Neither is it just rehearsals. It's long been relatively common to direct voice performances over a distance, most often for traditional voiceover work but sometimes for animation as well. Despicable Me, for example, was largely made in Paris, so the directors used Skype to talk to their voice cast back in the US while recording them via ISDN. "I've worked with directors who were that far away emotionally," said Jason Segel at the time. "But never actually physically that far away."

There were rumours last year that Baz Luhrmann oversaw reshoots of The Great Gatsby, which took place in Sydney, from New York via Skype. While that went unconfirmed, Matt Reeves was completely open about managing his own Dawn Of The Planet Of The Apes reshoots over Skype, with Andy Serkis in his Imaginarium Studio in London and Jason Clarke in Rome while the director stayed in LA.

Reeves told SlashFilm that, "This is the first movie where I've ever directed scenes over Skype, and mo-cap enables you to do that. I wanted to change things that we'd already shot. So Jason Clarke was in Rome shooting this Everest movie [and we'd Skype] in a hotel room after a day's shooting. We were in the Volume (in Manhattan Beach, California) and Jason would perform a new version of a scene to Andy, who was in a fluorescent room on Skype. They played off of Skype and then a few weeks later I got Jason here in LA and I shot him and Keri Russell against greenscreen. Then I had Andy over Skype and they played to Andy on Skype and I got that. Then we put that whole sequence together." This, believes Reeves, was a genuine first for moviemaking. "It's crazy what you can do. People have sent a crew to another movie set to get a shot of an actor against green screen before, but the idea of actors actually acting over the Internet off of each other, that's gotta be a first. I'm gonna take credit. How about that?"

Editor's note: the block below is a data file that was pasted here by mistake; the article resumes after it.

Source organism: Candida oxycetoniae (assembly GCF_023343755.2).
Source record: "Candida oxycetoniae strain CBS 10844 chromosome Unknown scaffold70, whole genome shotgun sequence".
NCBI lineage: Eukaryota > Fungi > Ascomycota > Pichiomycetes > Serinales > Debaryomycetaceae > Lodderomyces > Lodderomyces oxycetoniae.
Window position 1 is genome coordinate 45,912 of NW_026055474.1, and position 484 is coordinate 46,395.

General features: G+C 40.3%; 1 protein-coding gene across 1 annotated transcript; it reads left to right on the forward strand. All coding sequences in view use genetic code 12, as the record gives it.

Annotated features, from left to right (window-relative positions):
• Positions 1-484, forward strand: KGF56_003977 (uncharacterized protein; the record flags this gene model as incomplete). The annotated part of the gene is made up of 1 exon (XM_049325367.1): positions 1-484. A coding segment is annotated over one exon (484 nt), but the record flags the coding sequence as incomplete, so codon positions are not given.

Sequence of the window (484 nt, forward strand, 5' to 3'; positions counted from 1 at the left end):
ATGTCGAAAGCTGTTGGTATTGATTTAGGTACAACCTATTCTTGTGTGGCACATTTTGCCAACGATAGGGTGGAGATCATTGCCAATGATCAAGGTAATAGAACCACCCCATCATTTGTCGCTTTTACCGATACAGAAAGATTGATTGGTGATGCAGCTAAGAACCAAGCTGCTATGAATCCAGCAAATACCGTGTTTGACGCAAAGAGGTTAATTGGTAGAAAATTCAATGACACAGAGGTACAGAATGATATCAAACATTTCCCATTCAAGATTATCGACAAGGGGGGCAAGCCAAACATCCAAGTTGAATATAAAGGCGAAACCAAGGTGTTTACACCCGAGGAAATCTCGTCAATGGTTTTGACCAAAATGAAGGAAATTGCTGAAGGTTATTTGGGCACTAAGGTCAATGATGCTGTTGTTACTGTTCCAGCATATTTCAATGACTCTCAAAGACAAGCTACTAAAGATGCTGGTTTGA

If current trends are anything to go by, it will soon be possible to audition for, rehearse and shoot a film without ever meeting any of the other people involved. Forget auditioning by Skype; video conferencing could be the future of filmmaking itself.